Influencer marketing is certainly a hot topic amongst retailers, with many seeing great results from their work with bloggers and social media personalities. Along with increased sales, influencer marketing is also an excellent way to raise brand awareness, or draw attention to a new product. It can grow your audience, in terms of website visitors, email newsletter subscribers or social media followers, benefitting your future marketing campaigns. Last but not least, your website can see increased referral traffic and enjoy the search engine benefits of increased inbound links.
However, there are just as many brands struggling to see a return from this tactic. To help ensure you’re not one of them, we’ve put together a shortlist of 5 of the most common mistakes that brands are making when working with influencers, and how you can avoid them in your next campaign…
Wanting something for nothing
The mistake: Don’t fall into the trap of assuming influencers would like to work for you for free. At the end of the day, the articles and content they create takes time and effort, and we all like to be rewarded for our work, right? With the popularity of influencer marketing growing, your offer needs to stand out over that of a competitor’s.
Get it right: Get the offer right for the influencer you’re contacting – if it’s their first brand collaboration they may be happy with a free event invite for example, whereas a high-profile fashion blogger is likely to want something more. When making contact, be sure to lead with what’s in it for them, rather than focusing on the benefits to you.
Equating ‘influencer’ with ‘blogger.’
The mistake: Yes, bloggers can be influencers. But so are vloggers, social media personalities and podcasters. Only considering bloggers will not only restrict your opportunities but could also not be the most suitable medium to reach the audience you want.
Get it right: The key is to understand where your audience spends their time online, and then find the influencers in that space. For many, fashion inspiration is found on Pinterest or Instagram, for example. Indeed, a social media collaboration can also be done with a lower budget, yet still reach a wide and engaged audience – so really can be win-win.
Not enforcing disclosure
The mistake: It’s a cliché, but honesty really is the best policy, and especially when it comes to disclosing sponsored content. We’d never recommend asking an influencer to hide the fact that you have paid for their promotion. Not only is it against advertising regulations, but if an audience finds out afterwards they are likely to feel deceived, and put off your brand.
Get it right: When you’ve chosen the right influencers who you know will present your products in the best light, disclosing sponsored content should never put off a reader. Their review or comments are just as authentic – and you won’t be stung with negative press for breaking advertising standards.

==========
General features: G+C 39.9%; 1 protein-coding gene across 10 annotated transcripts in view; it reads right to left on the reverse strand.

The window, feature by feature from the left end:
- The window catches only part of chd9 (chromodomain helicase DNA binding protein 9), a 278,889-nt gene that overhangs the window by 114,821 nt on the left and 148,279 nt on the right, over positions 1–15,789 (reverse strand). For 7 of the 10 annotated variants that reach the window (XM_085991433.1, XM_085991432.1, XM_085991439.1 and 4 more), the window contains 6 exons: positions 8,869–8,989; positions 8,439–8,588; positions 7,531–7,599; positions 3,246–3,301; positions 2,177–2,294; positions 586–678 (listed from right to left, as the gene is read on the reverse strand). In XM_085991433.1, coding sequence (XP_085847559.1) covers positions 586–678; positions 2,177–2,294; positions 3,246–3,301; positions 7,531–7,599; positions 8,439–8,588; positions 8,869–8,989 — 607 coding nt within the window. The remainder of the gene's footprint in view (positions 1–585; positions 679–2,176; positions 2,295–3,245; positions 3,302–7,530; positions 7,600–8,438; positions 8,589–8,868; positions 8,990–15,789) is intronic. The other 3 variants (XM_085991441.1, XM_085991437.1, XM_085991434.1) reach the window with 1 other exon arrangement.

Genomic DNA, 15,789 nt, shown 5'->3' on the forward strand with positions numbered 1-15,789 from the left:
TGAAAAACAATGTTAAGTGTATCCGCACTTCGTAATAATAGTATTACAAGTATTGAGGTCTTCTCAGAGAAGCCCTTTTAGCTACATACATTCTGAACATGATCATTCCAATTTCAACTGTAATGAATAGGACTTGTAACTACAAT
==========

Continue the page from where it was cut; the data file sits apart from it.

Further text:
Not having a clear influencer marketing goal
The mistake: Influencer marketing is the same as any other marketing tactic – you need a clear goal to work towards, to get the most from your efforts. In this case, your goal will directly affect which influencers you should work with – a new store opening would suit local bloggers, while someone looking to boost online sales could look for nationwide influencers, for example.
Get it right: Once you’ve set some clear goals, you can build in the means to monitor your progress throughout, and after your campaign. This could involve creating voucher codes to review direct sales, or setting up social listening to monitor the perceptions about your brand. After all, it’s only by having clear metrics that you can judge and learn from the success of your campaign.
Getting your introduction wrong
The mistake: An influencer’s inbox is a busy place, and so you need to stand out for the right reasons. Sending standardised, impersonal introductions are unlikely to generate much interest from someone who potentially gets several similar requests every week.
Get it right: Spend a little time personalising your message. Address them by name and make it clear you’ve spent a little time on their blog or profile, getting to know who they are and why you think they’d enjoy working with your brand. Sure, it’s more time consuming than a generic message sent to 20 people, but it’s time well-spent if the majority agree to work with you.